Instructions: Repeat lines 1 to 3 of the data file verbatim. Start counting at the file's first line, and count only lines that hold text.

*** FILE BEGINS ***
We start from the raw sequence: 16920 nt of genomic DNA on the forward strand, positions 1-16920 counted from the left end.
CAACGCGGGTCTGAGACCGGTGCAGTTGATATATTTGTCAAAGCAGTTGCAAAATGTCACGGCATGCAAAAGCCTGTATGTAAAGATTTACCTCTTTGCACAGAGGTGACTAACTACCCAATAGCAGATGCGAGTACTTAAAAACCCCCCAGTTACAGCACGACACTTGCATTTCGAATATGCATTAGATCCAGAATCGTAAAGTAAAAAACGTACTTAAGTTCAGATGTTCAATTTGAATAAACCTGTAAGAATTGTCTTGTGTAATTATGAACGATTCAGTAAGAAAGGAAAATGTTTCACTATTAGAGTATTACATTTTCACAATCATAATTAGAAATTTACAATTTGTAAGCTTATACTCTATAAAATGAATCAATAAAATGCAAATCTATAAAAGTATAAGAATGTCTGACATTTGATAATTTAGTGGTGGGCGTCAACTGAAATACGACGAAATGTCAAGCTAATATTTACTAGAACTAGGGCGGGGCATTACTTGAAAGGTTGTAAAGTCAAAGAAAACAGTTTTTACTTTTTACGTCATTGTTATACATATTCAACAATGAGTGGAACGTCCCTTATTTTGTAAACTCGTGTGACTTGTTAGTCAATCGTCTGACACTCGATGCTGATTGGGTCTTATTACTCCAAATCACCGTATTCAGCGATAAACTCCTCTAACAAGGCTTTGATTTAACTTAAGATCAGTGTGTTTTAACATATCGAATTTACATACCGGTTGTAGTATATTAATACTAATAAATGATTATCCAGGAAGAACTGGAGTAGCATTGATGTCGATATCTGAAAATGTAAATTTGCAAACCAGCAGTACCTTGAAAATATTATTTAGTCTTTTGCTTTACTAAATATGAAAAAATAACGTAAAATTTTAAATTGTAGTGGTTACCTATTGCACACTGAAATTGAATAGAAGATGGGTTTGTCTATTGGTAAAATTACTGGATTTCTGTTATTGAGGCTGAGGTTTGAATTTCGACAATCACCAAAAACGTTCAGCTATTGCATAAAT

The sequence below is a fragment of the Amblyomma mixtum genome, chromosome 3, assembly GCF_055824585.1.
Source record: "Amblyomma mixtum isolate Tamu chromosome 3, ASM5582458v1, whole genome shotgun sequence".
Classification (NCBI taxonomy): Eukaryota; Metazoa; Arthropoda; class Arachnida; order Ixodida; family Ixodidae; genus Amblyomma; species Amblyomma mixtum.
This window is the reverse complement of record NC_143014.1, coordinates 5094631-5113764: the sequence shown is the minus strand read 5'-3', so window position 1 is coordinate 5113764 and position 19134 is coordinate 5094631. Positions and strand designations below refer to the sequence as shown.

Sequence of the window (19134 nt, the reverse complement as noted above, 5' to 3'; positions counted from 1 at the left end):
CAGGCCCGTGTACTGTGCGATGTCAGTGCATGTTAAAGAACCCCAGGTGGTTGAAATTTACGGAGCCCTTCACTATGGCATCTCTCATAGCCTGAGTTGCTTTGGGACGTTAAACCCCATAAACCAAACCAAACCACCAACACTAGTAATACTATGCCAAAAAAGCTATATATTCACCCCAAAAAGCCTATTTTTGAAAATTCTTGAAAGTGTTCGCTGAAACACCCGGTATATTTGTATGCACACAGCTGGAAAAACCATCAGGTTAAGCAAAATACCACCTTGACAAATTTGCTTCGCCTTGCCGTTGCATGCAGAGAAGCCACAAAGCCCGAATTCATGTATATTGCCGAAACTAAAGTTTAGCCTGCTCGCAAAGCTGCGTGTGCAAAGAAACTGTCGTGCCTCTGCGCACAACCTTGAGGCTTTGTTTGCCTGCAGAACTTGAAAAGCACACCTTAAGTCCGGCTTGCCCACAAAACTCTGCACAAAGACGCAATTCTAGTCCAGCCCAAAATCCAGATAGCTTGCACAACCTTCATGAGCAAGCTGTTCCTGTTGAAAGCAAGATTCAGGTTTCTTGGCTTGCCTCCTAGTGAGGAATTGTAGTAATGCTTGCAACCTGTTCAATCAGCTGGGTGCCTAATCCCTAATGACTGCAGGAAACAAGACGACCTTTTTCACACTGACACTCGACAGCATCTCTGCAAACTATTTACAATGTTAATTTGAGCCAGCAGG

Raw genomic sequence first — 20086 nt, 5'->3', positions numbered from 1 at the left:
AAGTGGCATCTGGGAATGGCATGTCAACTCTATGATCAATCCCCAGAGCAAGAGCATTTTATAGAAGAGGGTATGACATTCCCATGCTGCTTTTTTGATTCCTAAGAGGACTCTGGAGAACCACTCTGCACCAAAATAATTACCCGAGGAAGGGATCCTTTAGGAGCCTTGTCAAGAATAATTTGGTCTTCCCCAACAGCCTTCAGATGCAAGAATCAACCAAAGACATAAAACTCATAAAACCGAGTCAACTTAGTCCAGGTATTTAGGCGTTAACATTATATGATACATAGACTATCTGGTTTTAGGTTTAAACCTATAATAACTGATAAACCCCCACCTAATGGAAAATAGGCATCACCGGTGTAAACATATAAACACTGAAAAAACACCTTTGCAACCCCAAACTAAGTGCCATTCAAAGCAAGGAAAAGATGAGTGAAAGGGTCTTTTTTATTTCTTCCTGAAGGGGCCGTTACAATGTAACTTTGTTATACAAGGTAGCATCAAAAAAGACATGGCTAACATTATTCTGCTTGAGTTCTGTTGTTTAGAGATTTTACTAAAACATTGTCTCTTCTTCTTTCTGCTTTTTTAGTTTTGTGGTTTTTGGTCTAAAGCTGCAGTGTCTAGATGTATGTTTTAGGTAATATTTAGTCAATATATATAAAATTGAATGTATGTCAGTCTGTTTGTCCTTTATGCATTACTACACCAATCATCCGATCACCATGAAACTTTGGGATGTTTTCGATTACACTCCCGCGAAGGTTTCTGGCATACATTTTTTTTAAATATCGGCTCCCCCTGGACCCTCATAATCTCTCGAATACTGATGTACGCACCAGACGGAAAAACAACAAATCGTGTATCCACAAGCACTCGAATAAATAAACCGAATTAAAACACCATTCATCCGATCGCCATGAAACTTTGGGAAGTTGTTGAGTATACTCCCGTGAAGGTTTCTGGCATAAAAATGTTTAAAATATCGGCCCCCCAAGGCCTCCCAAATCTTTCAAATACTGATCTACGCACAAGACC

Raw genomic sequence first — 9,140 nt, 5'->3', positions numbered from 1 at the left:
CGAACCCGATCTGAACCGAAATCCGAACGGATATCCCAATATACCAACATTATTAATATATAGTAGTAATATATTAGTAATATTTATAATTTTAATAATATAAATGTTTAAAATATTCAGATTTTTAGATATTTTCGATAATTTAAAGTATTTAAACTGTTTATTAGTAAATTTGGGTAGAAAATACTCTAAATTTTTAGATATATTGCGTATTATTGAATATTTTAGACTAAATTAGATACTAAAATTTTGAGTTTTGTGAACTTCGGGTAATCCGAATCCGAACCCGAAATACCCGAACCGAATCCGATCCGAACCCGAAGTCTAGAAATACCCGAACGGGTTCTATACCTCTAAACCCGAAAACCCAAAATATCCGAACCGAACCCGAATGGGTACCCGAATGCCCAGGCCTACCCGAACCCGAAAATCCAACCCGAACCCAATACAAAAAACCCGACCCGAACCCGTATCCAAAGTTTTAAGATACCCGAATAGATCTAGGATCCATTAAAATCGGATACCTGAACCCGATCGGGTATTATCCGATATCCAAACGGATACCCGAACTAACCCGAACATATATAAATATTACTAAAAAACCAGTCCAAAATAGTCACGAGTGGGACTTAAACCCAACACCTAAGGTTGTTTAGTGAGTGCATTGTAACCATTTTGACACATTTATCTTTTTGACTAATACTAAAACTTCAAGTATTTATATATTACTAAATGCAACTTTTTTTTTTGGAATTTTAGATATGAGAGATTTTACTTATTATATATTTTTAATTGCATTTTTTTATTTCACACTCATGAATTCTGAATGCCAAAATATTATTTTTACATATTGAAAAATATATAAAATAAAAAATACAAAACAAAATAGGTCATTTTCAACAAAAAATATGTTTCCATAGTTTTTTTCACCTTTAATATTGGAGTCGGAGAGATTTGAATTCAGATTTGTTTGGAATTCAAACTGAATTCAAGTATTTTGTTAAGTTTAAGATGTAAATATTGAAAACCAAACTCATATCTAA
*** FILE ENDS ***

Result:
We start from the raw sequence: 16920 nt of genomic DNA on the forward strand, positions 1-16920 counted from the left end.
CAACGCGGGTCTGAGACCGGTGCAGTTGATATATTTGTCAAAGCAGTTGCAAAATGTCACGGCATGCAAAAGCCTGTATGTAAAGATTTACCTCTTTGCACAGAGGTGACTAACTACCCAATAGCAGATGCGAGTACTTAAAAACCCCCCAGTTACAGCACGACACTTGCATTTCGAATATGCATTAGATCCAGAATCGTAAAGTAAAAAACGTACTTAAGTTCAGATGTTCAATTTGAATAAACCTGTAAGAATTGTCTTGTGTAATTATGAACGATTCAGTAAGAAAGGAAAATGTTTCACTATTAGAGTATTACATTTTCACAATCATAATTAGAAATTTACAATTTGTAAGCTTATACTCTATAAAATGAATCAATAAAATGCAAATCTATAAAAGTATAAGAATGTCTGACATTTGATAATTTAGTGGTGGGCGTCAACTGAAATACGACGAAATGTCAAGCTAATATTTACTAGAACTAGGGCGGGGCATTACTTGAAAGGTTGTAAAGTCAAAGAAAACAGTTTTTACTTTTTACGTCATTGTTATACATATTCAACAATGAGTGGAACGTCCCTTATTTTGTAAACTCGTGTGACTTGTTAGTCAATCGTCTGACACTCGATGCTGATTGGGTCTTATTACTCCAAATCACCGTATTCAGCGATAAACTCCTCTAACAAGGCTTTGATTTAACTTAAGATCAGTGTGTTTTAACATATCGAATTTACATACCGGTTGTAGTATATTAATACTAATAAATGATTATCCAGGAAGAACTGGAGTAGCATTGATGTCGATATCTGAAAATGTAAATTTGCAAACCAGCAGTACCTTGAAAATATTATTTAGTCTTTTGCTTTACTAAATATGAAAAAATAACGTAAAATTTTAAATTGTAGTGGTTACCTATTGCACACTGAAATTGAATAGAAGATGGGTTTGTCTATTGGTAAAATTACTGGATTTCTGTTATTGAGGCTGAGGTTTGAATTTCGACAATCACCAAAAACGTTCAGCTATTGCATAAAT

The sequence below is a fragment of the Amblyomma mixtum genome, chromosome 3, assembly GCF_055824585.1.